|Annu. Rev. Astron. Astrophys. 1991. 29:
Copyright © 1991 by . All rights reserved
5.2 Apollo 17
The last Apollo mission to the moon carried (22) a far-ultraviolet Ebert-Fastie spectrometer that was used by Henry et al (35, 37) and Anderson et al (2) in the study of the diffuse ultraviolet background. The data from the Apollo 17 spectrometer suffered from an unexpected very high dark count rate coming from cosmic rays. Fortunately the dark count rate was established with precision and was very constant. Grating-scattered L radiation was also present in the data but we showed that because the L intensity was measured on every scan, scattered light could be removed with confidence. After these corrections, the result was a very black sky indeed, at moderate and high latitudes.
Unfortunately a third correction, not so convincingly determined, was made: that for direct starlight. If we had it all to do over again, knowing what we know now, we probably would not make a correction for starlight, because the average surface brightness due to stars at moderate and high latitudes, in all regions except for those near the location of only six or seven isolated bright stars, is very low. Our corrections were made by extrapolation of visible light star catalogue data to the ultraviolet. Landsman (60) located seven 12° x 12° regions where the surface brightness due to TD - 1 satellite stars (that is, directly measured ultraviolet fluxes) is in the range of only 60 to 114 units, and he also reevaluated, using the TD - 1 satellite data, the stellar corrections that were made in some Apollo 17 papers. For example, Henry et al (35) observed two 12° x 12° regions in Draco (b = +26°) and Taurus (b = -13°). Henry et al reported no detectable diffuse Galactic light. The much better Landsman corrections give celestial scattered light at b = 26° of < 200 units, and at b = -13° of 700 to 1000 units.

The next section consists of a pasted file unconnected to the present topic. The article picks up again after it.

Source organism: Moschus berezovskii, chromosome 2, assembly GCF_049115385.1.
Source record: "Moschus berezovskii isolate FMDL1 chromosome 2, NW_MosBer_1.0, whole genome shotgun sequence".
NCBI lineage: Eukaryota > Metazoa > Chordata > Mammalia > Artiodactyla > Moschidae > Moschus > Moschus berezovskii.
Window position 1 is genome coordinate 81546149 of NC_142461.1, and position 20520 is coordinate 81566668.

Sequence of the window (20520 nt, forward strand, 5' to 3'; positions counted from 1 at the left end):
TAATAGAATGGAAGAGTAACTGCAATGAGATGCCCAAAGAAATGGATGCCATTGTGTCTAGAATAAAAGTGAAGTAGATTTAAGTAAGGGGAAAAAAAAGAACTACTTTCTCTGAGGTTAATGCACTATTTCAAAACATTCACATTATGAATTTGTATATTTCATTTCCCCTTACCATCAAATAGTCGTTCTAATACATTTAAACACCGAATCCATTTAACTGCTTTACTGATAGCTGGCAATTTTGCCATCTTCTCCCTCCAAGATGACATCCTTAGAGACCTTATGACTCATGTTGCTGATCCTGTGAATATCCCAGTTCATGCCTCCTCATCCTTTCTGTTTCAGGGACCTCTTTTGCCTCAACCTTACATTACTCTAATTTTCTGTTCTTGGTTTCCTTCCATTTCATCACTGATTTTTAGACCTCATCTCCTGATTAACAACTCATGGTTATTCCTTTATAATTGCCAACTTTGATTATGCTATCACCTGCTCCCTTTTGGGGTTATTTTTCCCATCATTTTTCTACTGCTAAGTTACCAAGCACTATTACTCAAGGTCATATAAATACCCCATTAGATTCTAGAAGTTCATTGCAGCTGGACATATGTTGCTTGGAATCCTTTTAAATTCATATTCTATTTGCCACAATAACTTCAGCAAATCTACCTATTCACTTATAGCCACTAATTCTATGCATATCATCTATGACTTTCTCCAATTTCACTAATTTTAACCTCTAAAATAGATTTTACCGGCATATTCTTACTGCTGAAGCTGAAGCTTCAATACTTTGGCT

By coincidence, the 12° x 12° Taurus target includes one of only two positive Voyager detections reported by Holberg (42), of 1900 units, near the edge of the Apollo 17 target that is nearest Orion.
Landsman also checked the stellar subtractions for the Apollo 17 positive detection (see Figure 2), at 270 units, of the cosmic background (37), finding an average overcorrection of 92 units at 1455 Å and 140 units at 1565 Å. The stellar correction is larger and Henry's overcorrection (due to use of extrapolated visible data) is larger at the longer wavelengths, which suggests that the drop they reported in the background at their longest wavelength is spurious.
Anderson et al (2) and Henry (32) reported that Apollo 17 mapping of about one third of the sky showed that the diffuse cosmic ultraviolet background was zero for |b| > 20°, with an error bar that was, as just described, not very well determined. The limited check by Landsman suggests that an upper limit of 400 units for |b| > 30° is justified. (The region of sky observed unfortunately did not include the region in Ophiuchus where the most convincing Voyager diffuse background occurs.)
The Apollo 17 upper limit of 400 units is less than the 500 to 800 units that was ``predicted'' in my use of Onaka's relation as an example for discussion purposes, and is consistent with only our ``extragalactic component'' being present.